There's nothing like watching someone breakdown completely. Wilde Maus, which translates simply to Wild Mouse, is a dark comedy film from Austria which premiered at the Berlin Film Festival. Austrian actor Josef Hader makes his feature directorial debut with the film, also writing the screenplay and starring as the lead character, a music critic from Vienna who loses his job after 20 years. The film follows Hader as Georg, who goes bonkers and starts wandering around Vienna trying to make sense of his life after losing the job that kept him focused for so long. He ends up creating some unnecessary problems with his wife, and randomly partners with a guy who wants to run a little rollercoaster at Vienna's Prater amusement park.
Let's make this clear right at the start - this is not another Marvel Studios movie. Logan is a stand-alone, outstanding, one-of-a-kind X-Men movie made for adults. It's violent as all hell, emotional and captivating, gritty and grounded, and exciting to experience. Director James Mangold really hit a home run with this one, bucking the trend and going with his gut to deliver a superb "Wolverine Western". I had to see Logan twice at the Berlin Film Festival before writing this review, to confirm how awesome it is. I haven't enjoyed watching an X-Men movie this much in such a long time, and I'd say this is easily one of the best X-Men movies. It's not really an X-Men movie, but it actually is - there's so much mutant mythology hidden within.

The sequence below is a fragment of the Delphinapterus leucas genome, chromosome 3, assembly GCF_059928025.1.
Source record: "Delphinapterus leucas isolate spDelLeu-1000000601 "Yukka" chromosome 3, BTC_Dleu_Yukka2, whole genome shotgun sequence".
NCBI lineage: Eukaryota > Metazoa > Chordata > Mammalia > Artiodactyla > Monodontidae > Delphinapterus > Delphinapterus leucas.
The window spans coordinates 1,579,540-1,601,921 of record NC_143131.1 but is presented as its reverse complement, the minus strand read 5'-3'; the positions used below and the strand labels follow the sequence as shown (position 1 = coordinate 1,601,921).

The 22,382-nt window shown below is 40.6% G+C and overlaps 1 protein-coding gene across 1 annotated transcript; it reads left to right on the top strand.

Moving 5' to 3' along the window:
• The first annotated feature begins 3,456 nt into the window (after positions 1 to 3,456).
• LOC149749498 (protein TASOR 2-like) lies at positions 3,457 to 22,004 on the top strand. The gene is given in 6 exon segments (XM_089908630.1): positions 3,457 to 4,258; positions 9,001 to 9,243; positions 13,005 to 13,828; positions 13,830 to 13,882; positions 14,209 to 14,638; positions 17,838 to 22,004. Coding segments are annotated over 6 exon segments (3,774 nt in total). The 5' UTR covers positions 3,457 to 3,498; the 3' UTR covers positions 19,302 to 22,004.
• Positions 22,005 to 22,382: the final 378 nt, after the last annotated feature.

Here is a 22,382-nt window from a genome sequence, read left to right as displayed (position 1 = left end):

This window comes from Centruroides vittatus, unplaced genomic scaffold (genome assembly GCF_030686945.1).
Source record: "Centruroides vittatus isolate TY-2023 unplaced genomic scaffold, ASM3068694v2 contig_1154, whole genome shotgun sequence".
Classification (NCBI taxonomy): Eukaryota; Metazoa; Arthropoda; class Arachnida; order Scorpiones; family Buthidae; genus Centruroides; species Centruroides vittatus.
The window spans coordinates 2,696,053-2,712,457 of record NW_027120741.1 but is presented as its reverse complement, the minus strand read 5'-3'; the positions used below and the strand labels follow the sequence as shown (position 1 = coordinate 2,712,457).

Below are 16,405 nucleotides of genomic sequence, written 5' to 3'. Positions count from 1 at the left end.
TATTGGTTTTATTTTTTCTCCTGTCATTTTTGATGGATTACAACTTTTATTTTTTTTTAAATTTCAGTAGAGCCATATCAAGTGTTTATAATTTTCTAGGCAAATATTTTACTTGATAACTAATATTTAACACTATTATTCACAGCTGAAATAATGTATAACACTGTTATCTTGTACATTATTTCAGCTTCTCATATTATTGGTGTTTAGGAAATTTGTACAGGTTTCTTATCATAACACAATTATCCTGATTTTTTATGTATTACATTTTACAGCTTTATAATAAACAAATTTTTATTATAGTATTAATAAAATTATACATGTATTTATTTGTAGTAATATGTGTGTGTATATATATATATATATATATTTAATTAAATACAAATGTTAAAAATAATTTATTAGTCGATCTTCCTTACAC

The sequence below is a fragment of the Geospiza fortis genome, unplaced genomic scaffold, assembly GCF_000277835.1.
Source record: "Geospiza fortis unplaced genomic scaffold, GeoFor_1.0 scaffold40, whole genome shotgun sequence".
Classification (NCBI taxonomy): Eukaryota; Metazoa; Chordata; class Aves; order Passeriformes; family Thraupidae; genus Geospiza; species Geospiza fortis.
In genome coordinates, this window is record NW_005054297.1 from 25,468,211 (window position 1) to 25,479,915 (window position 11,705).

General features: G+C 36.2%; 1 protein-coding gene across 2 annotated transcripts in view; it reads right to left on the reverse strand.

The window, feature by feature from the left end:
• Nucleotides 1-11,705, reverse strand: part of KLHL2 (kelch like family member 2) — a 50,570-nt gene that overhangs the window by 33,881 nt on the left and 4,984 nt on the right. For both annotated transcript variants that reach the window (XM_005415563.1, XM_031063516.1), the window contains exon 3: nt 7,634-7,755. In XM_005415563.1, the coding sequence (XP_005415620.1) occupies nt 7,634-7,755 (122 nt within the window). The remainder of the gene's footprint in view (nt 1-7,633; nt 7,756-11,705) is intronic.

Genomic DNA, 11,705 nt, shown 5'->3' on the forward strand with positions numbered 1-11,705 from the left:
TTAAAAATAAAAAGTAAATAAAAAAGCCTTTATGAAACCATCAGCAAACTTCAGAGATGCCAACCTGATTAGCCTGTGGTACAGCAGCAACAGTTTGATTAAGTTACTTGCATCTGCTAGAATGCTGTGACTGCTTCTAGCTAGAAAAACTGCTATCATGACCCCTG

Nothing like watching artists work. Final Portrait is a film directed by Stanley Tucci (of Blind Date, The Impostors, Big Night previously) starring actor Geoffrey Rush playing the famed Swiss artist Alberto Giacometti. If you don't know who Giacometti is, it's better to get acquainted with him and his incredible sculpture work before getting into this film. Final Portrait tells the story of, literally, his final portrait as an artist - a painting he did of an American novelist who was visiting Paris, where his studio was, in the 1960s. The film has a small, intimate feel to it exploring the pained life and quirky antics of a great artist, which is becoming increasingly common these days (e.g. Inside Llewyn Davis, Maudie, Mr. Turner, Love & Mercy).
Imagine if Quentin Tarantino was Chinese and made an animated crime drama. That's kind of what Have a Nice Day feels like, in a way. Have a Nice Day (originally titled Hao ji le in Chinese) is a film from director Jian Liu that just premiered at the Berlin Film Festival in the main competition line-up. The animation style is closer to "Archer" or A Scanner Darkly, and the film is sort of a Coen Brothers-esque story about a bunch of people in a small Chinese town who get mixed up chasing a bag of money. There are a few minor political themes, but it's fairly light entertainment, with some fun moments and colorful characters. Oddly enough, this film is better than half of what I saw in competition at the Berlin Film Festival, even if isn't that smart.